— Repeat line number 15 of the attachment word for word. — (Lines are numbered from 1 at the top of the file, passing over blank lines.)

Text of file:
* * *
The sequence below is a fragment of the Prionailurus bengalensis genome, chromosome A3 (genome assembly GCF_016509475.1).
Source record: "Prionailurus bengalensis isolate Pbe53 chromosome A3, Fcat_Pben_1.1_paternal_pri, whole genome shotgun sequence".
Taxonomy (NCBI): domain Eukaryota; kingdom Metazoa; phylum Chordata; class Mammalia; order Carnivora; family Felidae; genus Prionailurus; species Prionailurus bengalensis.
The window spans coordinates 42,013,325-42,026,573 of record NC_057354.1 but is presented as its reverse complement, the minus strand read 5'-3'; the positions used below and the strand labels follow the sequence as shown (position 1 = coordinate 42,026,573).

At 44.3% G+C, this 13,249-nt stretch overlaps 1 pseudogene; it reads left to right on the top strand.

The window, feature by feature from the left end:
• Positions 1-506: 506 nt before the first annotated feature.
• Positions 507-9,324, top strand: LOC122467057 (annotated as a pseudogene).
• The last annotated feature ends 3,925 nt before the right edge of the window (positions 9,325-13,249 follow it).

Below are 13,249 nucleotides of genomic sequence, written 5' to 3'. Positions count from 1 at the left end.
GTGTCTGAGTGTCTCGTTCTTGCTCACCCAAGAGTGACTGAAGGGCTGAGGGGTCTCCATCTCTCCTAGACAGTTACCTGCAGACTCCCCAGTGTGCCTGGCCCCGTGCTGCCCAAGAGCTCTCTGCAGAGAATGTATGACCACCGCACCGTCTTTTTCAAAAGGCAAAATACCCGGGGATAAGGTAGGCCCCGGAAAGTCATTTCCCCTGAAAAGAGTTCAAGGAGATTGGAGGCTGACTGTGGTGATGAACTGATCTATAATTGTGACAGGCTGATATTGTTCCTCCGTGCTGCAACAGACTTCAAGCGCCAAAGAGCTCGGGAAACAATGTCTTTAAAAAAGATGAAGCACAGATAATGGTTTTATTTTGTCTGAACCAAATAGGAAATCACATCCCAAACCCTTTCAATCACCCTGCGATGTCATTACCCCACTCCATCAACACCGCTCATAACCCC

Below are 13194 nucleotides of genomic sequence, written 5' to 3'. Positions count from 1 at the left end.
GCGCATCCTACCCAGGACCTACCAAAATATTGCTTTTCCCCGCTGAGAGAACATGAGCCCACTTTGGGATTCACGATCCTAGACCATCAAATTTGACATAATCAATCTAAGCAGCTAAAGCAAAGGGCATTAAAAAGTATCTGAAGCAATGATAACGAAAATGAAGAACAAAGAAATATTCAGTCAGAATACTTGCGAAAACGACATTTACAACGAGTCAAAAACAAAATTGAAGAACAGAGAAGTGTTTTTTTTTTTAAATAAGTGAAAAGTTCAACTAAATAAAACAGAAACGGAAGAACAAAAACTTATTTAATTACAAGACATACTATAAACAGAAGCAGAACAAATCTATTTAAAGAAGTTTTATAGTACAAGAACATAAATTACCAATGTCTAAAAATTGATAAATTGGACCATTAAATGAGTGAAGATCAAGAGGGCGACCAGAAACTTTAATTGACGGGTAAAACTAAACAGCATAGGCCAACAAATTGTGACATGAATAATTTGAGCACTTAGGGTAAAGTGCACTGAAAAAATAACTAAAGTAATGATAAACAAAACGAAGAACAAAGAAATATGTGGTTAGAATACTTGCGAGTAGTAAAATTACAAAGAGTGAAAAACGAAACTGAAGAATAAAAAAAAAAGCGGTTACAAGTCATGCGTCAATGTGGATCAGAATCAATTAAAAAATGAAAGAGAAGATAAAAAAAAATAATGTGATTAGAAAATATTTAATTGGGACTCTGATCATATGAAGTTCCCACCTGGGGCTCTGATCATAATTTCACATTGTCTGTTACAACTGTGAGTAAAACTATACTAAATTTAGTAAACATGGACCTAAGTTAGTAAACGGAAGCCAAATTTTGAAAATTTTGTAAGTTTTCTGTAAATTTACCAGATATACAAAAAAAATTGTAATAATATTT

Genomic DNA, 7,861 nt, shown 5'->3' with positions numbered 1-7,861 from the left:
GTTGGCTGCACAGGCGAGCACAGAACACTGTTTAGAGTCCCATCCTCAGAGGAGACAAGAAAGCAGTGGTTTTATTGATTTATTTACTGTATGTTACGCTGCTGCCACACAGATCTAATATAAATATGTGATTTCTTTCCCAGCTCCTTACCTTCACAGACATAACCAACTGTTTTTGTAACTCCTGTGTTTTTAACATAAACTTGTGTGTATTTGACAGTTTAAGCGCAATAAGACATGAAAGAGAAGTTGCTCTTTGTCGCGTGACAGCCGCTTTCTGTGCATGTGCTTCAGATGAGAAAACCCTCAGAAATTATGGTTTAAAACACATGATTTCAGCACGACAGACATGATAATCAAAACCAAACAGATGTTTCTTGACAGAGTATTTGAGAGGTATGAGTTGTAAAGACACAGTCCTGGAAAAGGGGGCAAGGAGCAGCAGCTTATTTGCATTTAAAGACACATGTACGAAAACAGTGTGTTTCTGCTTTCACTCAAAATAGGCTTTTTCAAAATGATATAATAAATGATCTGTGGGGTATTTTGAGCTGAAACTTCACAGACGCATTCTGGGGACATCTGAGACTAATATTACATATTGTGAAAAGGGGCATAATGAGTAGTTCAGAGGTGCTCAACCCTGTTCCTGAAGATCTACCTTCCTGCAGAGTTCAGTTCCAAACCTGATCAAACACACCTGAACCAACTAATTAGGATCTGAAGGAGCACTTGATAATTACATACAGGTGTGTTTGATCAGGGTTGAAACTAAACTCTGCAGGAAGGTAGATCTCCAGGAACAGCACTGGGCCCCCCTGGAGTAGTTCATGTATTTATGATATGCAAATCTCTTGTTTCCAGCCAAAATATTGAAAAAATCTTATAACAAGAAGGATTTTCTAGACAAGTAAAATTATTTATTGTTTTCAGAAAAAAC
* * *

GTTGGCTGCACAGGCGAGCACAGAACACTGTTTAGAGTCCCATCCTCAGAGGAGACAAGAAAGCAGTGGTTTTATTGATTTATTTACTGTATGTTACGCTGCTGCCACACAGATCTAATATAAATATGTGATTTCTTTCCCAGCTCCTTACCTTCACAGACATAACCAACTGTTTTTGTAACTCCTGTGTTTTTAACATAAACTTGTGTGTATTTGACAGTTTAAGCGCAATAAGACATGAAAGAGAAGTTGCTCTTTGTCGCGTGACAGCCGCTTTCTGTGCATGTGCTTCAGATGAGAAAACCCTCAGAAATTATGGTTTAAAACACATGATTTCAGCACGACAGACATGATAATCAAAACCAAACAGATGTTTCTTGACAGAGTATTTGAGAGGTATGAGTTGTAAAGACACAGTCCTGGAAAAGGGGGCAAGGAGCAGCAGCTTATTTGCATTTAAAGACACATGTACGAAAACAGTGTGTTTCTGCTTTCACTCAAAATAGGCTTTTTCAAAATGATATAATAAATGATCTGTGGGGTATTTTGAGCTGAAACTTCACAGACGCATTCTGGGGACATCTGAGACTAATATTACATATTGTGAAAAGGGGCATAATGAGTAGTTCAGAGGTGCTCAACCCTGTTCCTGAAGATCTACCTTCCTGCAGAGTTCAGTTCCAAACCTGATCAAACACACCTGAACCAACTAATTAGGATCTGAAGGAGCACTTGATAATTACATACAGGTGTGTTTGATCAGGGTTGAAACTAAACTCTGCAGGAAGGTAGATCTCCAGGAACAGCACTGGGCCCCCCTGGAGTAGTTCATGTATTTATGATATGCAAATCTCTTGTTTCCAGCCAAAATATTGAAAAAATCTTATAACAAGAAGGATTTTCTAGACAAGTAAAATTATTTATTGTTTTCAGAAAAAAC